The Gloaming... about the future of Gippsland and the people who are creating it.

We are living in the gloaming – the twilight – those brief moments in the early evening just before night descends to cast shadows across our path.

For now we can see a little way ahead of us. In the soft light we can make out shapes of things in the near distance, but only guess at their exact form and meaning. We can’t see their features, nor textures or colour, at least not well enough to confirm our suspicions about precisely what we may be stumbling toward or what may be skulking toward us.

Our future is similarly just beyond clear view. We live in times of unprecedented change marked by unpredictability and the potential for the rapid spread of consequences – both good and bad. New technologies have amplified these effects. While technology has brought distant parts of the world closer together than ever before and given us the power to manipulate our world in extraordinary ways, it has also ushered in a kind of darkness. The future is deeply uncertain.

We can make out the vague silhouettes of things ahead. There is energy resource depletion and a looming energy descent, economic crises, growing social and economic inequity, climate change and environmental degradation, and the rise of artificial intelligence and automation technology and so on. We know the general shape of these things and that they will affect our future in profound ways, but we cannot fathom precisely how. As we enter the nocturne, we must learn to live with the prospect of unforeseen and unforeseeable shocks that threaten the integrity of the systems on which our communities depend.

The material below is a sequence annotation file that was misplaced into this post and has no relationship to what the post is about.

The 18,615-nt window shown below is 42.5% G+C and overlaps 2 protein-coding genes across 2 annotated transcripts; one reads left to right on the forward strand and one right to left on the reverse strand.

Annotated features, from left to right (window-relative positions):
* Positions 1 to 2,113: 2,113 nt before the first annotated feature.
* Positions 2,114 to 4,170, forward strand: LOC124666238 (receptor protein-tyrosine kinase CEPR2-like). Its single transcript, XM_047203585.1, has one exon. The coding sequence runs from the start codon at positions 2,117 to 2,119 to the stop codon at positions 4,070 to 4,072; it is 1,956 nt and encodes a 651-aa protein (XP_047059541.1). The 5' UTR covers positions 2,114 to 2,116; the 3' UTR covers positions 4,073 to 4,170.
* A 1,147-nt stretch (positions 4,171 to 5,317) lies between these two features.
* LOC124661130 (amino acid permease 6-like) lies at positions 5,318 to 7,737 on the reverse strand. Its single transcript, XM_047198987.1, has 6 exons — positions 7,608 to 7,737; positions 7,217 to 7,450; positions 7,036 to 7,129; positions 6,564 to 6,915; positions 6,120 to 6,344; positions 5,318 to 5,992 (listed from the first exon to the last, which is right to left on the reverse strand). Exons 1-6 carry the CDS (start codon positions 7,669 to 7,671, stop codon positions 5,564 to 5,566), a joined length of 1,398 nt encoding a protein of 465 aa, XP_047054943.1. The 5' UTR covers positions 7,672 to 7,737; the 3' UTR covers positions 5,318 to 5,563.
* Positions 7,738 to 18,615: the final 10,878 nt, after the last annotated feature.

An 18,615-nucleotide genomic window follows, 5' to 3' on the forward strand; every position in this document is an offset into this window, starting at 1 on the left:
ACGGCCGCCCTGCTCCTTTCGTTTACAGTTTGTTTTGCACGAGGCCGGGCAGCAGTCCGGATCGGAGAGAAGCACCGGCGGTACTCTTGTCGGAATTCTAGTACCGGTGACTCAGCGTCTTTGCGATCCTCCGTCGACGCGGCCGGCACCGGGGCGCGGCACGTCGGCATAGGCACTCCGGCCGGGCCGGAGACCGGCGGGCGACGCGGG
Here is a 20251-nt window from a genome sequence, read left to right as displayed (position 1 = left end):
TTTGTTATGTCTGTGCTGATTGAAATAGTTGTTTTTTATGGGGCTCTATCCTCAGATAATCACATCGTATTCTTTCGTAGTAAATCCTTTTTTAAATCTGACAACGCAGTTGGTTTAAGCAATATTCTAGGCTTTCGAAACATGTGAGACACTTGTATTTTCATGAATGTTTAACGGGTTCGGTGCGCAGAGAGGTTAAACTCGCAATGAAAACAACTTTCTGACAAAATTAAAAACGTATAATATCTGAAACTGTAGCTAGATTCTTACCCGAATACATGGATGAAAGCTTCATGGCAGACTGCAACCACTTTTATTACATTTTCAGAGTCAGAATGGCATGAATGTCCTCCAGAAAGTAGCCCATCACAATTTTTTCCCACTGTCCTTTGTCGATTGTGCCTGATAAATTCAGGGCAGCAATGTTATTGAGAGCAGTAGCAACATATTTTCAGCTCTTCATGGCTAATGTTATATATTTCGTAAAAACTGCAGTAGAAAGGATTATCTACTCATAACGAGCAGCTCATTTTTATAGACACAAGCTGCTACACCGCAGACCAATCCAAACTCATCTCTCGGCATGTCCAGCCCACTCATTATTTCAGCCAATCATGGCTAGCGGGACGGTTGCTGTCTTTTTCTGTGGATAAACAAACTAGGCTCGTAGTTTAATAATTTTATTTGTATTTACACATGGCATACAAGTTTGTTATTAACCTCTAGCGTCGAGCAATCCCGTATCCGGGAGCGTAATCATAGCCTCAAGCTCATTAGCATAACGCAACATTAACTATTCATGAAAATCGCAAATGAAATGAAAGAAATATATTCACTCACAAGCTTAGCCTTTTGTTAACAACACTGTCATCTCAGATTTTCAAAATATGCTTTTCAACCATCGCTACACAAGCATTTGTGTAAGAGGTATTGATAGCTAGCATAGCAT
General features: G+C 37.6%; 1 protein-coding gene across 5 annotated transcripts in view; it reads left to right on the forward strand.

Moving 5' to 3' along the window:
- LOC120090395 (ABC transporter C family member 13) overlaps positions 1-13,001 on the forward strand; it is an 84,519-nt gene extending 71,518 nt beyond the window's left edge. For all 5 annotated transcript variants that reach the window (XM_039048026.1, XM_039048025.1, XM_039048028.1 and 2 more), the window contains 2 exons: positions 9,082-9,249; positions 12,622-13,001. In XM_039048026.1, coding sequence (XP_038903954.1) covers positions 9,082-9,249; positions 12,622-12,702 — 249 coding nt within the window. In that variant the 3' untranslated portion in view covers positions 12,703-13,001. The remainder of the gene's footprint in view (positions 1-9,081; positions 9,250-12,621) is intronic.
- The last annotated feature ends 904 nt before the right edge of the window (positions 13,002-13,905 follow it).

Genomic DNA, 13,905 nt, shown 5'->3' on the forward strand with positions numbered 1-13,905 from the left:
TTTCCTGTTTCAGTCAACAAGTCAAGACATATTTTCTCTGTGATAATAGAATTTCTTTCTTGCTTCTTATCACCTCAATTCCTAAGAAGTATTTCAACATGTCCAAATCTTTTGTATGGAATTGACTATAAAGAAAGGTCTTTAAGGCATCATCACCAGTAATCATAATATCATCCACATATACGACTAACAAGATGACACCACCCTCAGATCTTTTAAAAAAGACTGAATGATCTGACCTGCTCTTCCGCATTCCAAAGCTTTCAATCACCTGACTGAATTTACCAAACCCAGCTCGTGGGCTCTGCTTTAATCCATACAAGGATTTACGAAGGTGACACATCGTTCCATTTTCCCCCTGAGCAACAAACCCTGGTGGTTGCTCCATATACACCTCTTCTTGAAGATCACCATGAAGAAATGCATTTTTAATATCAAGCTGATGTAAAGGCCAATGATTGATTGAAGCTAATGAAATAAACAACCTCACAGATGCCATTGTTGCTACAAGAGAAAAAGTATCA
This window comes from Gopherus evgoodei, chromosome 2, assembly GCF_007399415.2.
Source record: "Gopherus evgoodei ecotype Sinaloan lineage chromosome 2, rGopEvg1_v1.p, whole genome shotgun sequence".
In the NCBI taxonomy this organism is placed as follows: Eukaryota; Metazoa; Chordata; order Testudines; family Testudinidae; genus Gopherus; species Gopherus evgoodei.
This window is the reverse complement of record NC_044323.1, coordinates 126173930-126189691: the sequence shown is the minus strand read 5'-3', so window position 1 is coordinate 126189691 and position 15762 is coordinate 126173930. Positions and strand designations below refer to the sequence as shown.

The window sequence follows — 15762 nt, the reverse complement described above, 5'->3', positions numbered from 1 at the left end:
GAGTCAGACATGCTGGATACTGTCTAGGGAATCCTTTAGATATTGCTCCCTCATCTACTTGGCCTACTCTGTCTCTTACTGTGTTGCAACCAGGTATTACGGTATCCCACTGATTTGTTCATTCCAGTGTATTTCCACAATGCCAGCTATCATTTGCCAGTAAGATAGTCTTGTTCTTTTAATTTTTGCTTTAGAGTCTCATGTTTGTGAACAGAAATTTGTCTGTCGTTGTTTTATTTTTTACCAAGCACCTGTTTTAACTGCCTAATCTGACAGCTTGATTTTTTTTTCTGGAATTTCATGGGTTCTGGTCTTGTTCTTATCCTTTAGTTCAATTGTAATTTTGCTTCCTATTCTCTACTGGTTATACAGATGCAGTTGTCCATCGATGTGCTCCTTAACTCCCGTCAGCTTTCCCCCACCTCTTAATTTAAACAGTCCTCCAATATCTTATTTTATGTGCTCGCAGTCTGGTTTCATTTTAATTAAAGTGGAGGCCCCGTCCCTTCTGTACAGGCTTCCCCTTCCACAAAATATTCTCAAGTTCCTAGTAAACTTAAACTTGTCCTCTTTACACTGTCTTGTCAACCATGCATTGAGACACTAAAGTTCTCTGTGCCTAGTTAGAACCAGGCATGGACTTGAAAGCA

What might Gippsland look like amidst this uncertainty? If change is inevitable, then what’s at stake for us? How should we prepare for uncertainty? Who among us is responding in ways that will sure up the future of Gippsland?

There’s a very particular type of creature that emerges during the gloaming. They are crepuscular – most active just before darkness falls, their vision is clear and adapted to this time.  They are adept at finding their way around in the twilight, detecting and responding to challenges, playing and experimenting, and seizing the opportunities their changing environment provides to them and their communities.

Across Gippsland and beyond there are many such crepuscular folk emerging. Amidst uncertainty, they are building the region’s capacity to absorb the shocks we can’t predict or avoid, to bounce back, or even to grow stronger as a result. They are finding ways to preserve and strengthen the things that are important for a good life in our future: secure sources of quality food, energy and water, meaningful work, a strong and connected community, effective transmission of relevant knowledge to the next generation, a vibrant creative culture, and the power to influence the decisions that shape our own lives.

Through conversation, The Gloaming seeks to bring the stories of these people to you. Take a moment to let your eyes adjust and journey with us into the twilight to meet them.